Tag Archives: Writing

China Miéville

Fantasy As A Challenge

“When people dis fantasy—mainstream readers and SF readers alike—they are almost always talking about one sub-genre of fantastic literature. They are talking about Tolkien, and Tolkien’s innumerable heirs. Call it ‘epic’, or ‘high’, or ‘genre’ fantasy, this is what fantasy has come to mean. Which is misleading as well as unfortunate.

Tolkien is the wen on the arse of fantasy literature. His oeuvre is massive and contagious—you can’t ignore it, so don’t even try. The best you can do is consciously try to lance the boil. And there’s a lot to dislike—his cod-Wagnerian pomposity, his boys-own-adventure glorying in war, his small-minded and reactionary love for hierarchical status-quos, his belief in absolute morality that blurs moral and political complexity. Tolkien’s clichés—elves ‘n’ dwarfs ‘n’ magic rings—have spread like viruses. He wrote that the function of fantasy was ‘consolation’, thereby making it an article of policy that a fantasy writer should mollycoddle the reader.

That is a revolting idea, and one, thankfully, that plenty of fantasists have ignored. From the Surrealists through the pulps—via Mervyn Peake and Mikhael Bulgakov and Stefan Grabiński and Bruno Schulz and Michael Moorcock and M. John Harrison and I could go on—the best writers have used the fantastic aesthetic precisely to challenge, to alienate, to subvert and undermine expectations.

Of course I’m not saying that any fan of Tolkien is no friend of mine—that would cut my social circle considerably. Nor would I claim that it’s impossible to write a good fantasy book with elves and dwarfs in it—Michael Swanwick’s superb IRON DRAGON’S DAUGHTER gives the lie to that. But given that the pleasure of fantasy is supposed to be in its limitless creativity, why not try to come up with some different themes, as well as unconventional monsters? Why not use fantasy to challenge social and aesthetic lies?

Thankfully, the alternative tradition of fantasy has never died. And it’s getting stronger. Chris Wooding, Michael Swanwick, Mary Gentle, Paul di Filippo, Jeff VanderMeer, and many others, are all producing works based on fantasy’s radicalism. Where traditional fantasy has been rural and bucolic, this is often urban, and frequently brutal. Characters are more than cardboard cutouts, and they’re not defined by race or sex. Things are gritty and tricky, just as in real life. This is fantasy not as comfort-food, but as challenge.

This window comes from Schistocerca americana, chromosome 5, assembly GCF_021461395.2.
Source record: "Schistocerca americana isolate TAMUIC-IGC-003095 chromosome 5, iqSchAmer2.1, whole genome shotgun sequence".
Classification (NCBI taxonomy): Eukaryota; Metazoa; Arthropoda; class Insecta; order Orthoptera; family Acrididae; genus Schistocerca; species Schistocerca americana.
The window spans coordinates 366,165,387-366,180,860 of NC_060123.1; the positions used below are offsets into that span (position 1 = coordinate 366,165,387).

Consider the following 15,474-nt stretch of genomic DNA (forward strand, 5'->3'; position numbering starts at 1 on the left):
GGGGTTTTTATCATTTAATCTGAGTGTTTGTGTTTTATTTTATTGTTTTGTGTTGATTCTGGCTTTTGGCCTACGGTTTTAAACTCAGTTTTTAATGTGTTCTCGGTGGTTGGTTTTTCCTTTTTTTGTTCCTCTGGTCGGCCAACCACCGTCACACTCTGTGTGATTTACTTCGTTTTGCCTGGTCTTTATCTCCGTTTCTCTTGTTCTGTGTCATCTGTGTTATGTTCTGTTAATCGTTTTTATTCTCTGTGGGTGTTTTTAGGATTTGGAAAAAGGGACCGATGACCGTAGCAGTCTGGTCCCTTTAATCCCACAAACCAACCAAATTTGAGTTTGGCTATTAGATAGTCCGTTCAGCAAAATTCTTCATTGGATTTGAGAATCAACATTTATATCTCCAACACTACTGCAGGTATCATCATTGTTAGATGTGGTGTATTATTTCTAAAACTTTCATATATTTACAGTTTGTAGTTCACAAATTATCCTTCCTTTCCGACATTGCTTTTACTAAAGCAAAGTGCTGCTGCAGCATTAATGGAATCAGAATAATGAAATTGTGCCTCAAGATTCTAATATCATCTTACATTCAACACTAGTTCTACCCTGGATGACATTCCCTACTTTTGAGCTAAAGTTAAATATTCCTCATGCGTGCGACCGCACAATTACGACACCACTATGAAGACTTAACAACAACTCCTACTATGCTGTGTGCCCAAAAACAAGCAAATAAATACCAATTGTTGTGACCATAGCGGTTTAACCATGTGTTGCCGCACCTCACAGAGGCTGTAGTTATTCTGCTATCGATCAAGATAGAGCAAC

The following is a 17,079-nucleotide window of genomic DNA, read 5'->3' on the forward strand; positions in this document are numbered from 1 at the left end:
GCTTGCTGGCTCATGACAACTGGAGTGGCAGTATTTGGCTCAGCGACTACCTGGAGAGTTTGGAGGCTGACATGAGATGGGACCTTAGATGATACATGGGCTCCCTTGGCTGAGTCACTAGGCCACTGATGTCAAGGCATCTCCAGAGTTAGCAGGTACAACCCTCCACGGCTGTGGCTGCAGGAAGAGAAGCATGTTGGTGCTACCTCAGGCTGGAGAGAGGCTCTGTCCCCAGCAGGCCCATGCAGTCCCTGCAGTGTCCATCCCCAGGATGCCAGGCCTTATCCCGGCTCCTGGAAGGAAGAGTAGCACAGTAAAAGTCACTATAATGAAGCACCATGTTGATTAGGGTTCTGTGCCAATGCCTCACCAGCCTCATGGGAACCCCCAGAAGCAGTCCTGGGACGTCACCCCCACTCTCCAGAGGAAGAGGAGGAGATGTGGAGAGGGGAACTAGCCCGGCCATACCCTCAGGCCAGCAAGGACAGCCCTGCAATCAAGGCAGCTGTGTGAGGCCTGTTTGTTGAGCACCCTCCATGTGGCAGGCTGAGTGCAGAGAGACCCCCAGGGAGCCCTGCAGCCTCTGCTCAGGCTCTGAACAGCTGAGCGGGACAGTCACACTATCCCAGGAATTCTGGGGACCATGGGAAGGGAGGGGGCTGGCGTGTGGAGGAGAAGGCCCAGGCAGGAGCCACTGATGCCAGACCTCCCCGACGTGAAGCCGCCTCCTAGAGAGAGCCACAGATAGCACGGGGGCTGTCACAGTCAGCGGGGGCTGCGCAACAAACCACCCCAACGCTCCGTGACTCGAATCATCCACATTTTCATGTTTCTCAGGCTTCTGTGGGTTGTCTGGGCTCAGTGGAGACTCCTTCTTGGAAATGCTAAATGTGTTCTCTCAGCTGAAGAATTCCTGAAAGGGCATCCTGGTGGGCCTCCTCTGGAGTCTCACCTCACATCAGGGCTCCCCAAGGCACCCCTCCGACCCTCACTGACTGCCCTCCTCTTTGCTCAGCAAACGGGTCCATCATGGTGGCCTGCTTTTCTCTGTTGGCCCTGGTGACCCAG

The critic Gabe Chouinard has said that we’re entering a new period, a renaissance in the creative radicalism of fantasy that hasn’t been seen since the New Wave of the sixties and seventies, and in echo of which he has christened the Next Wave. I don’t know if he’s right, but I’m excited. This is a radical literature. It’s the literature we most deserve.”

China Miéville


I don’t usually post quotes this long, but as I’ve been working on Coal Belly, and after publishing my essay on problematic fiction this quote from 2002 has been kicking around in my head. (Originally from here, but it’s been modified over the years.)

My work has frequently been described as “difficult to categorize”—and while I label the Bell Forging Cycle as urban fantasy for simplicity, it’s no secret that its more accurate description is much more complicated. I revel in this, genre classification is boring at best and writing dangerous or challenging fiction within the “Next Wave” the “New Weird” or whatever we want to call it is exactly where I want to be as a writer.